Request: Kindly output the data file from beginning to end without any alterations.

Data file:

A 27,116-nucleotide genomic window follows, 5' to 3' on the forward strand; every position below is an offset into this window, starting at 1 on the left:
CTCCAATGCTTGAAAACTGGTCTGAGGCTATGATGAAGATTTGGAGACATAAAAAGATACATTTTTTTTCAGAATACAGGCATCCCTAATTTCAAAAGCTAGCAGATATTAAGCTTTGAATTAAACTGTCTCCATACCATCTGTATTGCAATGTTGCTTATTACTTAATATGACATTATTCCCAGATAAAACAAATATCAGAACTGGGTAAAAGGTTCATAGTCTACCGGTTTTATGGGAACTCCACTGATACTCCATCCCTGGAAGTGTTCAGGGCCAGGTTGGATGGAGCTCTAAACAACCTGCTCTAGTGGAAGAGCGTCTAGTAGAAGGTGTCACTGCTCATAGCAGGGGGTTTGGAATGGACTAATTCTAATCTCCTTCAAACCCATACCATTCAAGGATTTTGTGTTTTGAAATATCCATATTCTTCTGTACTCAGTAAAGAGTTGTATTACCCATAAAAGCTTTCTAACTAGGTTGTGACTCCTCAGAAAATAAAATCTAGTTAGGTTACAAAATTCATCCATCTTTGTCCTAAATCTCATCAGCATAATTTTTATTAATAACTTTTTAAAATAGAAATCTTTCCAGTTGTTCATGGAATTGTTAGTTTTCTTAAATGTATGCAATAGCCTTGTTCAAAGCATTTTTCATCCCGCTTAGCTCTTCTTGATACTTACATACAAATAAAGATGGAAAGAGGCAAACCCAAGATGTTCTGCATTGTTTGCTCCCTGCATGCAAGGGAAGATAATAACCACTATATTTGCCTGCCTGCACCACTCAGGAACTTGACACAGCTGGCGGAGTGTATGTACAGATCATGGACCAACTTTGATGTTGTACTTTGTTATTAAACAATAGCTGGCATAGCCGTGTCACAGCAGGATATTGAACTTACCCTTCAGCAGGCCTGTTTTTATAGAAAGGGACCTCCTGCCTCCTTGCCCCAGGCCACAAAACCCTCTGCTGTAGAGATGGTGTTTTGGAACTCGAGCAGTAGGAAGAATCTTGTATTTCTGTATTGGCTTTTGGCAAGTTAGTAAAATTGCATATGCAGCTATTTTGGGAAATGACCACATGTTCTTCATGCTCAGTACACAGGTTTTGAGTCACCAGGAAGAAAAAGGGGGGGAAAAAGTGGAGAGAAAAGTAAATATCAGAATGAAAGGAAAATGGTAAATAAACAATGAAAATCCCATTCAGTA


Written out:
A 27,116-nucleotide genomic window follows, 5' to 3' on the forward strand; every position below is an offset into this window, starting at 1 on the left:
CTCCAATGCTTGAAAACTGGTCTGAGGCTATGATGAAGATTTGGAGACATAAAAAGATACATTTTTTTTCAGAATACAGGCATCCCTAATTTCAAAAGCTAGCAGATATTAAGCTTTGAATTAAACTGTCTCCATACCATCTGTATTGCAATGTTGCTTATTACTTAATATGACATTATTCCCAGATAAAACAAATATCAGAACTGGGTAAAAGGTTCATAGTCTACCGGTTTTATGGGAACTCCACTGATACTCCATCCCTGGAAGTGTTCAGGGCCAGGTTGGATGGAGCTCTAAACAACCTGCTCTAGTGGAAGAGCGTCTAGTAGAAGGTGTCACTGCTCATAGCAGGGGGTTTGGAATGGACTAATTCTAATCTCCTTCAAACCCATACCATTCAAGGATTTTGTGTTTTGAAATATCCATATTCTTCTGTACTCAGTAAAGAGTTGTATTACCCATAAAAGCTTTCTAACTAGGTTGTGACTCCTCAGAAAATAAAATCTAGTTAGGTTACAAAATTCATCCATCTTTGTCCTAAATCTCATCAGCATAATTTTTATTAATAACTTTTTAAAATAGAAATCTTTCCAGTTGTTCATGGAATTGTTAGTTTTCTTAAATGTATGCAATAGCCTTGTTCAAAGCATTTTTCATCCCGCTTAGCTCTTCTTGATACTTACATACAAATAAAGATGGAAAGAGGCAAACCCAAGATGTTCTGCATTGTTTGCTCCCTGCATGCAAGGGAAGATAATAACCACTATATTTGCCTGCCTGCACCACTCAGGAACTTGACACAGCTGGCGGAGTGTATGTACAGATCATGGACCAACTTTGATGTTGTACTTTGTTATTAAACAATAGCTGGCATAGCCGTGTCACAGCAGGATATTGAACTTACCCTTCAGCAGGCCTGTTTTTATAGAAAGGGACCTCCTGCCTCCTTGCCCCAGGCCACAAAACCCTCTGCTGTAGAGATGGTGTTTTGGAACTCGAGCAGTAGGAAGAATCTTGTATTTCTGTATTGGCTTTTGGCAAGTTAGTAAAATTGCATATGCAGCTATTTTGGGAAATGACCACATGTTCTTCATGCTCAGTACACAGGTTTTGAGTCACCAGGAAGAAAAAGGGGGGGAAAAAGTGGAGAGAAAAGTAAATATCAGAATGAAAGGAAAATGGTAAATAAACAATGAAAATCCCATTCAGTA